While the so-called excruciatingly named “group of death” looked tantalising on paper with 4 great teams together in one group, there is always the possibility that games between big teams can be a little dull – Germany versus Portugal was a perfect example of this. Germany were some way short of the benchmark set by pre-tournament hype, and Portugal were very deep and unadventurous for the first 70 minutes. The game could have had a different complexion had Mesut Özil been more involved in the link up play from the three-quarters line.
The Germany side that captured previously clichéd imaginations at World Cup 2010 was very dependant on playing on the counter attack, destroying defences with a series of short sweeping passes before the opponent back-lines were able to regroup – a cavalry charge on the flanks, for anyone that enjoys real time strategy games. Portugal were able to frustrate by sitting deep to avoid opening up for the Germans, and this meant that Germany had to play on the front foot for the majority of the game.
Portugal’s midfield three of Joao Moutinho, Miguel Veloso and Raul Meireles were very flat rather than holding a position that resembled a triangle, which is the standard set up for a three-man midfield. This meant they were able to cover the defensive line very well, in effect creating a back-seven. Of the three midfielders, Veloso was the one with the most obvious task: man-marking Mesut Özil.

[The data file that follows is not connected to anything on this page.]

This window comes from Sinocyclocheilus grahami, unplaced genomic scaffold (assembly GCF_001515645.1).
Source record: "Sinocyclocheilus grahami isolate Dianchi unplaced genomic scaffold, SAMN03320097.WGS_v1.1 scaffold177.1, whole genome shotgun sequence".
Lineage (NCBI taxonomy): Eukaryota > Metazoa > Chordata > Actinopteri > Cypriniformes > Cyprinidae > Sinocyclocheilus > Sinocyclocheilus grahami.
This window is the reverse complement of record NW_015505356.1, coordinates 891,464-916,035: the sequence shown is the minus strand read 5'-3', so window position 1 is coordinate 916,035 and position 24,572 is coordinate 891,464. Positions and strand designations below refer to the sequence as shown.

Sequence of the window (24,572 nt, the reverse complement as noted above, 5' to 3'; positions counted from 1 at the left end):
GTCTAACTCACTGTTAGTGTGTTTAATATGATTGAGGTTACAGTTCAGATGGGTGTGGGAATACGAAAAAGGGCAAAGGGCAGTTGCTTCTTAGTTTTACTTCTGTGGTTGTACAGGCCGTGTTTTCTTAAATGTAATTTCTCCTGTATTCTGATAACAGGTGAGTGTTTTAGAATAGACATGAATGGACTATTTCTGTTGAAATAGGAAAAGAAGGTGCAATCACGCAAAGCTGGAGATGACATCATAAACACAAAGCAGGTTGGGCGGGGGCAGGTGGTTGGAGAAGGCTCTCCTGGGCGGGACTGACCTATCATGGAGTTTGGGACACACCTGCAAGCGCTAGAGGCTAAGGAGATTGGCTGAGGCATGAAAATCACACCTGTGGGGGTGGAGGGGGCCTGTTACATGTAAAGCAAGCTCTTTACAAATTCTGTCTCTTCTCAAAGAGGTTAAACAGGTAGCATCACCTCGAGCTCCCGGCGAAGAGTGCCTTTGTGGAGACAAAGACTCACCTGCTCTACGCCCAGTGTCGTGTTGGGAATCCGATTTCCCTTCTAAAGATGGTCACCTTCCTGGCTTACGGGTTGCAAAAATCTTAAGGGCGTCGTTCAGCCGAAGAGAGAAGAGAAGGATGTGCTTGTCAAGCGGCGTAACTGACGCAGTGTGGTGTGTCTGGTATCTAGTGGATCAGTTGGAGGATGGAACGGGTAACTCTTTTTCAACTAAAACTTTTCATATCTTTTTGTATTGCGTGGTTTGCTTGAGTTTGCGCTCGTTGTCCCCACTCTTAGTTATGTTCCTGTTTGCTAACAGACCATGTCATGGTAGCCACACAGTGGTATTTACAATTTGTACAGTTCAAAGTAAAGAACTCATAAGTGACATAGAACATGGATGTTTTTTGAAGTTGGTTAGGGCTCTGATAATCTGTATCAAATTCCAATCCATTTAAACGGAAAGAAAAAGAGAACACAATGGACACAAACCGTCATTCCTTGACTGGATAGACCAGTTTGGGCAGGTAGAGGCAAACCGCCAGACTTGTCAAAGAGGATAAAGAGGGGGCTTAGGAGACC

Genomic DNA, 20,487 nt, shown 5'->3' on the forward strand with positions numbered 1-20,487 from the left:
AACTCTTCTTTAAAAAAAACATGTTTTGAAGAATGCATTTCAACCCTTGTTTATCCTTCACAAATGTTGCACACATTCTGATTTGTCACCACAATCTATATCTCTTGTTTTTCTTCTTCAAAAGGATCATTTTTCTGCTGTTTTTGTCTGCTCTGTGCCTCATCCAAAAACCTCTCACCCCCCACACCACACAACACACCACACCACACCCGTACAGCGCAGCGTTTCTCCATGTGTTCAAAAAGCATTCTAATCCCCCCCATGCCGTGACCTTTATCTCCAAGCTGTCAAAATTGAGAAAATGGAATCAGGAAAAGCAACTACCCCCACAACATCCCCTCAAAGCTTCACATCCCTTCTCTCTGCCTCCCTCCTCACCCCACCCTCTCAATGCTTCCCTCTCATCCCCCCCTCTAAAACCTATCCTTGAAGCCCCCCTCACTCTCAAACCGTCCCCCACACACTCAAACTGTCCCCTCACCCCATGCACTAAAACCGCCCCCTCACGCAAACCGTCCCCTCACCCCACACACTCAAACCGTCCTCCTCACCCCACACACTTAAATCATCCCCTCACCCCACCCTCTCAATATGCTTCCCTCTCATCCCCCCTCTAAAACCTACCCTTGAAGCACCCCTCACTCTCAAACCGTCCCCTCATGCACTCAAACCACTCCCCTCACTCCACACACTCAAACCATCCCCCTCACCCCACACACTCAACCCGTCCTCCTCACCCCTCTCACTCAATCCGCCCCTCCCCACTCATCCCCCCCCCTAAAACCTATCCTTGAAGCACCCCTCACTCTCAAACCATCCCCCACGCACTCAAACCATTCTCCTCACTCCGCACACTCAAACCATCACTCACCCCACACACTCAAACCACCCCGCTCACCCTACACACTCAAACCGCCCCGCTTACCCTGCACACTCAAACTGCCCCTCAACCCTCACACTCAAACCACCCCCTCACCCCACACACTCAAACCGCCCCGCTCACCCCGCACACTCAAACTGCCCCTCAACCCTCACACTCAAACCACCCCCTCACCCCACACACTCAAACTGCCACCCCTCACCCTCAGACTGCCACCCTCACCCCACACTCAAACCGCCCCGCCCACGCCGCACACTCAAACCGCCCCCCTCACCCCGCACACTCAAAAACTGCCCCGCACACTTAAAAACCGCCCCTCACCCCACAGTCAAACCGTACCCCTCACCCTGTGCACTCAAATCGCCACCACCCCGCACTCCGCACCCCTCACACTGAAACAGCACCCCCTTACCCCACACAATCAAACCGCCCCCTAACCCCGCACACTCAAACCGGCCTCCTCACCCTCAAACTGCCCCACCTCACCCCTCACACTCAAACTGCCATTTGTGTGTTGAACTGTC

Veloso was very successful in taking Özil out of the game and it gave the Portuguese centre-backs a lot less to worry about – Gomez is very static too and relatively simple to babysit.
The UEFA average positions show that Özil was very central, but the problem with this image is that it is an average – this works very well for observing player movement vertically or when they rarely cross the middle of the pitch (lengthways). Özil was marked out of that central area and forced to forage for space on the flanks. The ESPN Soccernet heat map gives us a more accurate idea of where he spent his playing time:
We can also see this from his passing patterns that despite being the player with the most passes played in the attacking third, the majority of his passes played and received were in wide positions.
Perhaps he could have been assisted by a striker who was willing to drop 5-10 yards occasionally to disrupt the lines between midfield and defence. In the build up to the goal, Özil was fortunate to have Gomez react quickest to his deflected cross but the infield run of Thomas Müller takes Bruno Alves away from the goal mouth and leaves Pepe and Joao Pereira in a two-v-two situation with Podolski and Gomez.
The next game against the Netherlands will be very interesting to see how they deal with the Real Madrid man given their need to get a win, as well as seeing whether Germany will alter the pattern of play around this central area or continue to cede this space.
Average position from UEFA.com. Chalkboards from the StatsZone Euro 2012 iPhone app.